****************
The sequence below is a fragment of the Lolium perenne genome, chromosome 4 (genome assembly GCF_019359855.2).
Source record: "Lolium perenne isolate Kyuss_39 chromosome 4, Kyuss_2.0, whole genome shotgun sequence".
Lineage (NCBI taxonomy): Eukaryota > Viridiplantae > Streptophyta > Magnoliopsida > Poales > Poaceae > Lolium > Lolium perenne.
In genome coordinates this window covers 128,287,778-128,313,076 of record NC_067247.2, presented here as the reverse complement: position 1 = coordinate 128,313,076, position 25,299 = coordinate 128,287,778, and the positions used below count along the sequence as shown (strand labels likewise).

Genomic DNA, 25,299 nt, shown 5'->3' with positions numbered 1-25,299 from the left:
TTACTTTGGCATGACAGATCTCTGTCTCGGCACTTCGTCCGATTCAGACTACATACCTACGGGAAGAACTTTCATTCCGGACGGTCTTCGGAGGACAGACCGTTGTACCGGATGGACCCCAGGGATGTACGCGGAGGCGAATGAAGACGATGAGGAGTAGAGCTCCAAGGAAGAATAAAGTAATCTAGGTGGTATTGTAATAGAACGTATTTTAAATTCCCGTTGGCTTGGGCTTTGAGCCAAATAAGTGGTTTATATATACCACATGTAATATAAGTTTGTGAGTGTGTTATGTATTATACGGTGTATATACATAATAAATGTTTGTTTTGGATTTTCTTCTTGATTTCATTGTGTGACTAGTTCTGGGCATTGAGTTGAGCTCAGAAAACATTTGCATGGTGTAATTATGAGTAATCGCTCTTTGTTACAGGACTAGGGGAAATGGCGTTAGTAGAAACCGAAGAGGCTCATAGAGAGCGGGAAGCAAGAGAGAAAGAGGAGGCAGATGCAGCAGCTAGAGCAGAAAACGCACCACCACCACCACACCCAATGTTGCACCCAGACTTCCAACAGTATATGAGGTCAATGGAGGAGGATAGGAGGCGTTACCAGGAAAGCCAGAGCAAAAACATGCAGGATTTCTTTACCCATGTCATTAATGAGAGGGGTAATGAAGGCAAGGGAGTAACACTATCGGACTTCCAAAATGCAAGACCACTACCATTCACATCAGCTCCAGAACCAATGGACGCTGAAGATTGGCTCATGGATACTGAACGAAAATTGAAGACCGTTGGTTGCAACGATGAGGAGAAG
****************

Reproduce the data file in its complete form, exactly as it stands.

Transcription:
The sequence below is a fragment of the Lolium perenne genome, chromosome 4 (genome assembly GCF_019359855.2).
Source record: "Lolium perenne isolate Kyuss_39 chromosome 4, Kyuss_2.0, whole genome shotgun sequence".
Lineage (NCBI taxonomy): Eukaryota > Viridiplantae > Streptophyta > Magnoliopsida > Poales > Poaceae > Lolium > Lolium perenne.
In genome coordinates this window covers 128,287,778-128,313,076 of record NC_067247.2, presented here as the reverse complement: position 1 = coordinate 128,313,076, position 25,299 = coordinate 128,287,778, and the positions used below count along the sequence as shown (strand labels likewise).

Genomic DNA, 25,299 nt, shown 5'->3' with positions numbered 1-25,299 from the left:
TTACTTTGGCATGACAGATCTCTGTCTCGGCACTTCGTCCGATTCAGACTACATACCTACGGGAAGAACTTTCATTCCGGACGGTCTTCGGAGGACAGACCGTTGTACCGGATGGACCCCAGGGATGTACGCGGAGGCGAATGAAGACGATGAGGAGTAGAGCTCCAAGGAAGAATAAAGTAATCTAGGTGGTATTGTAATAGAACGTATTTTAAATTCCCGTTGGCTTGGGCTTTGAGCCAAATAAGTGGTTTATATATACCACATGTAATATAAGTTTGTGAGTGTGTTATGTATTATACGGTGTATATACATAATAAATGTTTGTTTTGGATTTTCTTCTTGATTTCATTGTGTGACTAGTTCTGGGCATTGAGTTGAGCTCAGAAAACATTTGCATGGTGTAATTATGAGTAATCGCTCTTTGTTACAGGACTAGGGGAAATGGCGTTAGTAGAAACCGAAGAGGCTCATAGAGAGCGGGAAGCAAGAGAGAAAGAGGAGGCAGATGCAGCAGCTAGAGCAGAAAACGCACCACCACCACCACACCCAATGTTGCACCCAGACTTCCAACAGTATATGAGGTCAATGGAGGAGGATAGGAGGCGTTACCAGGAAAGCCAGAGCAAAAACATGCAGGATTTCTTTACCCATGTCATTAATGAGAGGGGTAATGAAGGCAAGGGAGTAACACTATCGGACTTCCAAAATGCAAGACCACTACCATTCACATCAGCTCCAGAACCAATGGACGCTGAAGATTGGCTCATGGATACTGAACGAAAATTGAAGACCGTTGGTTGCAACGATGAGGAGAAG